EUROPEAN REVIEW

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ISSUE 55 page 4

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Soaring unemployment in Greece and Spain as austerity measures bite

LATEST FIGURES FROM EUROSTAT, THE EUROPEAN COMMISSION”S statistical arm, show that reeent cuts in spending, whether undertaken by national governments or imposed on them from outside, as in the case of Greece, Ireland and Portugal, are having a big negative impact on unemployment. Although, in April, 17 EU countries recorded a fall in their totals and some economies were booming (see page 2), those following austerity policies were clustered at the wrong end of the league table. The biggest rise in the past year has been in

EUUnemp2011a
Greece where Eurostat say 14.1% of the work force were unemployed at the end of last year, up from 10.2% in 2009, but more recent reports from within the country give a figure of 15.9% for last February. The strictures from Brussels and Washington have been tightest on Greece but Spain, where there has been no bail-out but the government has applied its own squeeze, is in last place with 20.7% without a job. Figures for youth unemployment make even starker reading: Greece records 40.4% for people aged between 15 and 24 in February while Spain’s 44.4% in April beggars belief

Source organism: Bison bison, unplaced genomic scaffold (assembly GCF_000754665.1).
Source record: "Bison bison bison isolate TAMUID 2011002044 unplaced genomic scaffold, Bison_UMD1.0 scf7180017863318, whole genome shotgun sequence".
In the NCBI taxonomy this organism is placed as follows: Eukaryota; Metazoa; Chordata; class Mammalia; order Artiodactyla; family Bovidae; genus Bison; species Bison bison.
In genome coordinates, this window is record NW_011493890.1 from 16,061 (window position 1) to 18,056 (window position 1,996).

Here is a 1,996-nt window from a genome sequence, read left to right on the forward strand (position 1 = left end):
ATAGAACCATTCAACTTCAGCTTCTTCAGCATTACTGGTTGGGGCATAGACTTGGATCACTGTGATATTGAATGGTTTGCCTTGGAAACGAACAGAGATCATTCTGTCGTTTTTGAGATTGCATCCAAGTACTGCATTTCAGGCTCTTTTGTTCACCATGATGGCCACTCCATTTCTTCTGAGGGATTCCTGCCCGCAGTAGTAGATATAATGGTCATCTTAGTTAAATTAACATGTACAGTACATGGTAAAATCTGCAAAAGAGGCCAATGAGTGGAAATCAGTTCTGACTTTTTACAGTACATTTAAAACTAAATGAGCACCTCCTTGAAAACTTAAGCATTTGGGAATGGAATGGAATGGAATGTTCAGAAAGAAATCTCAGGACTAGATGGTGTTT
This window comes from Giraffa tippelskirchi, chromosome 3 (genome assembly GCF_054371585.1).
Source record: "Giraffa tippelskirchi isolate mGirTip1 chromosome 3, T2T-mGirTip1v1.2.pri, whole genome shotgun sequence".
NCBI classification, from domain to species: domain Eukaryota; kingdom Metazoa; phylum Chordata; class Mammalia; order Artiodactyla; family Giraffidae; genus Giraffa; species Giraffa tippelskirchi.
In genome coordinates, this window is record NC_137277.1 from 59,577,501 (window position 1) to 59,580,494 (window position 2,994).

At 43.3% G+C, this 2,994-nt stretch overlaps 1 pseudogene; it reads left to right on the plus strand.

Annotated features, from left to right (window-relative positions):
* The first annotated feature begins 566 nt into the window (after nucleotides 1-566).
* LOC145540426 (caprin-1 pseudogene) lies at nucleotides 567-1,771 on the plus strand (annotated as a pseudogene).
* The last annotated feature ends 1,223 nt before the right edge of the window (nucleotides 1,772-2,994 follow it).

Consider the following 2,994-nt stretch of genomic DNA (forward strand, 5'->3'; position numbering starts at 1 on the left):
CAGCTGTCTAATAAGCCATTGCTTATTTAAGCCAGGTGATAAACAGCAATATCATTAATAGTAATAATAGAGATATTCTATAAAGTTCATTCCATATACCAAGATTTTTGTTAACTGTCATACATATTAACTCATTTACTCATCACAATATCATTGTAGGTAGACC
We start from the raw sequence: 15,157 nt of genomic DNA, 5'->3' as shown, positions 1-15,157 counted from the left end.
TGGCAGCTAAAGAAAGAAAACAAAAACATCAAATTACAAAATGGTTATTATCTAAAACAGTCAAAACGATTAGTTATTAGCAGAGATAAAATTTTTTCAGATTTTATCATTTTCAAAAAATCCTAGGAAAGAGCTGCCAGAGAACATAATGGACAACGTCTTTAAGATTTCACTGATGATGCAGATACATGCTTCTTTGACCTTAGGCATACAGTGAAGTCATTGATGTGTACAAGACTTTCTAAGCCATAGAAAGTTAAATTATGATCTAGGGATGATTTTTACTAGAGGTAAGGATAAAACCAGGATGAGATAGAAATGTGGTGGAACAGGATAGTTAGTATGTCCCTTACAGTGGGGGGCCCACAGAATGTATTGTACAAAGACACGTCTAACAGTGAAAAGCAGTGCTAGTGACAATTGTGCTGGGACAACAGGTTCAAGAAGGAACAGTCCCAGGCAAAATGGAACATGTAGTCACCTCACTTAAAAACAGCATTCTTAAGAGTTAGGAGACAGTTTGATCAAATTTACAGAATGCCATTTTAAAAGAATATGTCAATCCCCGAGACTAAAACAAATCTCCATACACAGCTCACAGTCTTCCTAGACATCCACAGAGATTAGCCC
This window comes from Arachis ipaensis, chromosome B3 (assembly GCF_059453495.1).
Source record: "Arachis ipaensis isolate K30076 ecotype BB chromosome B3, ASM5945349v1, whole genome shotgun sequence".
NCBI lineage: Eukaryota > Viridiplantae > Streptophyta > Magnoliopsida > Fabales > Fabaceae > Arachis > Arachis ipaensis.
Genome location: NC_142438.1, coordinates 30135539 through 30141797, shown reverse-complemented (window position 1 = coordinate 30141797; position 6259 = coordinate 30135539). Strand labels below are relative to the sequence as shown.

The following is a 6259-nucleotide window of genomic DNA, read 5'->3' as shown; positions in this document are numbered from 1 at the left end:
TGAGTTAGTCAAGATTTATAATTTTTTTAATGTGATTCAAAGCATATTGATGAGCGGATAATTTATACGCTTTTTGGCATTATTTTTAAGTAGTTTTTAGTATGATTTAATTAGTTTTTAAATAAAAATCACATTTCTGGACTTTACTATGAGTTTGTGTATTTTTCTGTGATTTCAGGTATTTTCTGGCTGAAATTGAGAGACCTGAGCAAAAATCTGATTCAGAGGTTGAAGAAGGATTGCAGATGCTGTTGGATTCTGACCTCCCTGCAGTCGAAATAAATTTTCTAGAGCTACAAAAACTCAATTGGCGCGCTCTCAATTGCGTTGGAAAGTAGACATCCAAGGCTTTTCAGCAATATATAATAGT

Unemployment rates in April 2011, seasonally adjusted

 

 

 

Weekend football strike successful in Norway
IT SEEMS THAT FOOTBALL IS SUCH A profitable business that one weekend without matches is enough to bring employers to the negotiating table. That’s what happpened in Norway after the players’ union, NISO, withdrew their members’ labour for a round of matches in May. The clubs conceded the demand for one week’s holiday in the summer (the Norwegian season runs from March to November) and set up a task force on the other main issue of the make of boot to be worn (clubs currently make their players use the brand with whom they have sponsorship deals). Other achievements included restrictions on the employer’s ability to terminate contracts, no more part-time contracts for full-time footballers and more chances to combine education with pro football. Norwegian-born Blackburn star Morten Gamst Pedersen (right) fully supported the strike, writng on his Internet blog that the players were seeking ‘basic labour rights’ including that to  ‘choose the tool he needs to do the job’ i.e. boots.  




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